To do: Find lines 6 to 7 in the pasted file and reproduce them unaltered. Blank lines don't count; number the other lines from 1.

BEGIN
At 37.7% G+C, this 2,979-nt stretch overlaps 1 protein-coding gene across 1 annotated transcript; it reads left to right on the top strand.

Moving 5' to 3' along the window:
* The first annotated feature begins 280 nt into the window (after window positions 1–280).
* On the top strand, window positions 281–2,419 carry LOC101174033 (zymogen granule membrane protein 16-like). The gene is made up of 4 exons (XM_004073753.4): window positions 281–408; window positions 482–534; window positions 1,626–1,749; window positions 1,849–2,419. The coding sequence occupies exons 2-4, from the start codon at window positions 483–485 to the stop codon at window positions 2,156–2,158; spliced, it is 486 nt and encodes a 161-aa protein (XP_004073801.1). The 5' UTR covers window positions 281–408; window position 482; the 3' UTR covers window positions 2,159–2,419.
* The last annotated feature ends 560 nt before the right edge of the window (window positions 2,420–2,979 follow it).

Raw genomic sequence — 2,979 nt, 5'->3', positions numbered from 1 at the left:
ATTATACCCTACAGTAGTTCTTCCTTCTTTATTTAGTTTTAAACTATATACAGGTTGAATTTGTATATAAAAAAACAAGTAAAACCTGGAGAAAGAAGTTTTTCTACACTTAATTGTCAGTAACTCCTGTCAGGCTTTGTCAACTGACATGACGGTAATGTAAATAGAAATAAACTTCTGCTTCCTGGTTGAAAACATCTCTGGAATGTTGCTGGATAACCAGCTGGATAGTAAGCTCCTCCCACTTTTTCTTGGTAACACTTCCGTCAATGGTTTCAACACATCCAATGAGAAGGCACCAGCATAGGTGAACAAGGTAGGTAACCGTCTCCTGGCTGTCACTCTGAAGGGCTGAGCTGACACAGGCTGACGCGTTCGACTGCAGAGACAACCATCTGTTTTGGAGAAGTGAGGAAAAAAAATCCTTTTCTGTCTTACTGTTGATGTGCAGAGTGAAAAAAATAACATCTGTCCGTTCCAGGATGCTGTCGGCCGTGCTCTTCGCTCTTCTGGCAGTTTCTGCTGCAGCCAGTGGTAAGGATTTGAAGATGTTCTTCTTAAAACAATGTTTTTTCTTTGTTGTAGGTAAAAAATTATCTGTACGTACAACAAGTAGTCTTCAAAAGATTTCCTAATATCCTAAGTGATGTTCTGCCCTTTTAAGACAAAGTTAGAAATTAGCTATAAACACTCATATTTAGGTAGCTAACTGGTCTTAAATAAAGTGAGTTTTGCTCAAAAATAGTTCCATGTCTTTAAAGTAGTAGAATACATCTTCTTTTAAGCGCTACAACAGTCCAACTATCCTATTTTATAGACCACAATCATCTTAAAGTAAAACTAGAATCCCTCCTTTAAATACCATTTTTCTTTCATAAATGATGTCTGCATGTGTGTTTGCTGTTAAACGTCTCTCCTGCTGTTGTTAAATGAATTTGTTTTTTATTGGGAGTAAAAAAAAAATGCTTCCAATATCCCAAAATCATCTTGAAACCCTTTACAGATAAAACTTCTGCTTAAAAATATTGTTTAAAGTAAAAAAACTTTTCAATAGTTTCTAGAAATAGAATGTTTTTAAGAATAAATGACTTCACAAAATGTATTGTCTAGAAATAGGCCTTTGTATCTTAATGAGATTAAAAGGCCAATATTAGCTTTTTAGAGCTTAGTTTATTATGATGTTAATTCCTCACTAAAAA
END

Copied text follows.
Raw genomic sequence — 2,979 nt, 5'->3', positions numbered from 1 at the left:
ATTATACCCTACAGTAGTTCTTCCTTCTTTATTTAGTTTTAAACTATATACAGGTTGAATTTGTATATAAAAAAACAAGTAAAACCTGGAGAAAGAAGTTTTTCTACACTTAATTGTCAGTAACTCCTGTCAGGCTTTGTCAACTGACATGACGGTAATGTAAATAGAAATAAACTTCTGCTTCCTGGTTGAAAACATCTCTGGAATGTTGCTGGATAACCAGCTGGATAGTAAGCTCCTCCCACTTTTTCTTGGTAACACTTCCGTCAATGGTTTCAACACATCCAATGAGAAGGCACCAGCATAGGTGAACAAGGTAGGTAACCGTCTCCTGGCTGTCACTCTGAAGGGCTGAGCTGACACAGGCTGACGCGTTCGACTGCAGAGACAACCATCTGTTTTGGAGAAGTGAGGAAAAAAAATCCTTTTCTGTCTTACTGTTGATGTGCAGAGTGAAAAAAATAACATCTGTCCGTTCCAGGATGCTGTCGGCCGTGCTCTTCGCTCTTCTGGCAGTTTCTGCTGCAGCCAGTGGTAAGGATTTGAAGATGTTCTTCTTAAAACAATGTTTTTTCTTTGTTGTAGGTAAAAAATTATCTGTACGTACAACAAGTAGTCTTCAAAAGATTTCCTAATATCCTAAGTGATGTTCTGCCCTTTTAAGACAAAGTTAGAAATTAGCTATAAACACTCATATTTAGGTAGCTAACTGGTCTTAAATAAAGTGAGTTTTGCTCAAAAATAGTTCCATGTCTTTAAAGTAGTAGAATACATCTTCTTTTAAGCGCTACAACAGTCCAACTATCCTATTTTATAGACCACAATCATCTTAAAGTAAAACTAGAATCCCTCCTTTAAATACCATTTTTCTTTCATAAATGATGTCTGCATGTGTGTTTGCTGTTAAACGTCTCTCCTGCTGTTGTTAAATGAATTTGTTTTTTATTGGGAGTAAAAAAAAAATGCTTCCAATATCCCAAAATCATCTTGAAACCCTTTACAGATAAAACTTCTGCTTAAAAATATTGTTTAAAGTAAAAAAACTTTTCAATAGTTTCTAGAAATAGAATGTTTTTAAGAATAAATGACTTCACAAAATGTATTGTCTAGAAATAGGCCTTTGTATCTTAATGAGATTAAAAGGCCAATATTAGCTTTTTAGAGCTTAGTTTATTATGATGTTAATTCCTCACTAAAAA